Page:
Fifty-six years ago, Angelo Borzillo worked at Bethlehem Steel, a Pennsylvania-based steelmaking company that, for most of the 20th century, was one of the world's largest steel producing and shipbuilding companies. Borzillo and his manager, Jim Horton, had an idea based on their struggle to find a better way to combat corrosion of sheet metal than the industry’s standard of galvanizing with 100% zinc.
They conducted a series of steel coating tests. Ultimately, they combined 55% aluminum with 43.5% zinc (by weight), and, to improve the coating’s adherence to substrates, 1.5% silicon. That marked the invention of “GALVALUME®,” a coated sheet steel product ideally suited for most types of roofing with an expected service life at least double of (pure zinc) galvanized-coated components. It was a game changer for the metal construction industry.
By 2021, with 66 licensees on six continents, an annual global production of 11 million tons and a cumulative global production of licensed Galvalume sheet exceeding 220 million tons, the product had generated an estimated annual revenue of more than $10 billion for licensed steel companies alone. Additionally, millions of jobs and additional revenue for downstream processors and the steel construction industry worldwide are attributed to the product.
Now 89, Borzillo was recently named to the Metal Construction Hall of Fame, a prestigious industry award granted to individuals who have significantly impacted the metal construction industry through their innovation, efforts and leadership.
Borzillo’s long-time colleagues, close friends and mentees, Arif Humayun, president of BIEC International Inc., and Rob Haddock, founder of S-5! and charter inductee to the Metal Construction Hall of Fame, recently accepted the award on his behalf. They also personally delivered the award to his home in Pennsylvania during a recent visit.
Humayun’s relationship with Borzillo began in the 1980s when Humayun first worked as a research engineer at Bethlehem Steel Homer Research Labs.
“When I started my career, Ange (no one called him Angelo) had moved to BIEC, and Galvalume sheet technology had been commercialized,” said Humayun. “Ange focused on licensing the technology globally, and I focused on product development and on resolving issues related to pre-painted Galvalume sheet, which had been withdrawn from the market due to technical issues in 1978. Pre-painted Galvalume sheet was reintroduced to the market in 1982 and was instrumental to further progress for this product. We worked together over the span of more than four decades and supported each other’s goals.
“Ange is incredibly humble and quick to acknowledge the support he received from colleagues in the development of Galvalume sheet. He always said the best days for Galvalume sheet were ahead of us. Initially, I was not sure what he meant, but now I understand.”
Borzillo’s work on Galvalume sheet inspired his involvement with many industry events and associations, including the Metal Construction Association (MCA). At an meeting in the 1980s, MCA member Haddock, now CEO of S-5!, had been operating a metal construction contracting business.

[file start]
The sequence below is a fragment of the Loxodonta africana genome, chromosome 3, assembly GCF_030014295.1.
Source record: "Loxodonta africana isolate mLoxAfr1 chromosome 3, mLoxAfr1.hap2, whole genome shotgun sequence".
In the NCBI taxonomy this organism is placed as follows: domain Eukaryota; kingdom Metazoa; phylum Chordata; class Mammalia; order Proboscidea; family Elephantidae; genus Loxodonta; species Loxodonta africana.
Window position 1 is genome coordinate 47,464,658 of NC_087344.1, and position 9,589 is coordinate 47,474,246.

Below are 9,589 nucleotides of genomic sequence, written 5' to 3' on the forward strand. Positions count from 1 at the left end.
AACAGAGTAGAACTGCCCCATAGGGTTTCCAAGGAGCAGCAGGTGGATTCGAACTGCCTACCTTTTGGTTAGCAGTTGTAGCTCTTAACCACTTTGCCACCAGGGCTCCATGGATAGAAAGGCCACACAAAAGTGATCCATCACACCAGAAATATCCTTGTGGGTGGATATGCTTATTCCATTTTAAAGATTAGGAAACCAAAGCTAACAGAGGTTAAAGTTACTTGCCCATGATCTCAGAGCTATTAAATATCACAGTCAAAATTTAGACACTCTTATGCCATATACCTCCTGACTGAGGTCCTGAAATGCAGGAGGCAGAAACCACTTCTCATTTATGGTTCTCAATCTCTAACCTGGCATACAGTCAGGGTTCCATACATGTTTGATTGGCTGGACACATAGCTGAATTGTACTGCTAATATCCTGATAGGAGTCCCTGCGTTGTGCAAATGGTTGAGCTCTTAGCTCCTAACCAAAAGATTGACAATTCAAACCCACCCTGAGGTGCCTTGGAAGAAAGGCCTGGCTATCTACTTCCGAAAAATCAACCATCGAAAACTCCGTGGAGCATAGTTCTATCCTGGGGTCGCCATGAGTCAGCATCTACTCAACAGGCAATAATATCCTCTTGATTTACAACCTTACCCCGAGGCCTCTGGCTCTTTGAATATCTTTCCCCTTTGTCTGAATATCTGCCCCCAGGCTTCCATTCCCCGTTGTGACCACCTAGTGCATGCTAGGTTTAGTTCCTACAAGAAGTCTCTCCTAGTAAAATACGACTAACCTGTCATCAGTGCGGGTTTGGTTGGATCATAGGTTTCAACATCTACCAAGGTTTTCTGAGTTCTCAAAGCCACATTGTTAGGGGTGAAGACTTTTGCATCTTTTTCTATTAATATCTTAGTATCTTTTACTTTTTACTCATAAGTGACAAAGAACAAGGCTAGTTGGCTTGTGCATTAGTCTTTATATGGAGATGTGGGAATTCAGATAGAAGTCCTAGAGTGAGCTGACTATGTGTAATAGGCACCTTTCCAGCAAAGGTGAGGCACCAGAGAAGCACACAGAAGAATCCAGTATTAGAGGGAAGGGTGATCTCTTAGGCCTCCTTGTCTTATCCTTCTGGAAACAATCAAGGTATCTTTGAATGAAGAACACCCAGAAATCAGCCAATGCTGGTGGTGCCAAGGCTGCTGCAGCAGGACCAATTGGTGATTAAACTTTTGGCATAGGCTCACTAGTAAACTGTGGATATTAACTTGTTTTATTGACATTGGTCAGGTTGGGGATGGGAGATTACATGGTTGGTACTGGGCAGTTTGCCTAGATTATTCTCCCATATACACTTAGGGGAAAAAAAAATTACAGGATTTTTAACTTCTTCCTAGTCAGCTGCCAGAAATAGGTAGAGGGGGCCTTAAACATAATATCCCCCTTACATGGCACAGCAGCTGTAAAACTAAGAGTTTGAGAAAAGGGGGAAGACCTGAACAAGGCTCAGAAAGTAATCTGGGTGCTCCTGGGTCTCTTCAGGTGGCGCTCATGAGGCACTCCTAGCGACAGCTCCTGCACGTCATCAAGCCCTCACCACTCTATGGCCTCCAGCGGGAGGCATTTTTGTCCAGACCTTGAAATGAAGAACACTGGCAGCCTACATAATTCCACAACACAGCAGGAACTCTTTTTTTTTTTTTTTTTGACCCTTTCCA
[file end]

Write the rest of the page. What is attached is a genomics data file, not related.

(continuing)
“The first time I heard the word ‘Galvalume’ was about 1975,” said Haddock. “I was ordering a building from Kirby Building Systems for a job. The sales guy asked, ‘Do you want galvanized or Galvalume sheeting?’ I said, ‘What’s Galvalume?’ He responded, ‘Well, it’s like galvanized, but has some aluminum in it. It’s supposed to be better — same price.’ I was 21, but that statement stayed with me for life. I thought to myself, 'Who doesn’t want better for the same price?' Decades later, when creating S-5!, my ethos became ‘better for less’ — everyone wants better, especially when it doesn’t cost more.”
Around 1985, 10 years after Haddock first heard of the product, he was introduced to Borzillo at an MCA meeting. Being fairly new to the industry, Haddock was awe-struck that he had met the inventor of Galvalume sheet, which had swept the market by that time.
“I got to know him very well in the years and decades that followed,” said Haddock. “From the first day we met, he treated me with respect and took me under his wing. He might have been a genius working for a big outfit, but he was always a regular guy and unassuming gentleman. His approach made a lifetime impression on me. Humble is the word that best describes him.
“Ange was never a guy to beat his own chest, but always gave heartfelt and sincere credit to others. When I would introduce Ange to any number of folks as the ‘inventor of Galvalume sheet,’ he would always stop me dead in my tracks and say, ‘co-inventor, Rob’ — giving due credit to his colleague, Horton. I will always deeply value Ange Borzillo as a role model and dear friend.
“He taught me never to give up no matter how difficult the struggle,” said Haddock. “He would tell me about his early challenges in the experimental and inventing process. Through Ange, I realized struggles were part of the process. In the early days of S-5!, I was told many times: ‘there is no market for this,’ or ‘it cannot be made for any reasonable cost.’ What if I had quit? Ange inspired me to keep on keeping on. There is nobody who deserves this honor more than Ange.”
Borzillo is the part of the 10th class of inductees to the Metal Construction Hall of Fame, first originating in 2012. After many years of having worked in a variety of roles at Bethlehem Steel and BIEC, he retired in 2002. Today, he spends his time at home near Philadelphia with his wife, Lucia. Haddock and Humayun took a trip to personally present Borzillo with the honorable plaque and thank him for the inspiration he provided them and so many others.
“Ange Borzillo is more than an inventor of a great product,” said Haddock. “He is an icon and a mentor who has led the way for so many in the metal construction industry and inspired me personally.”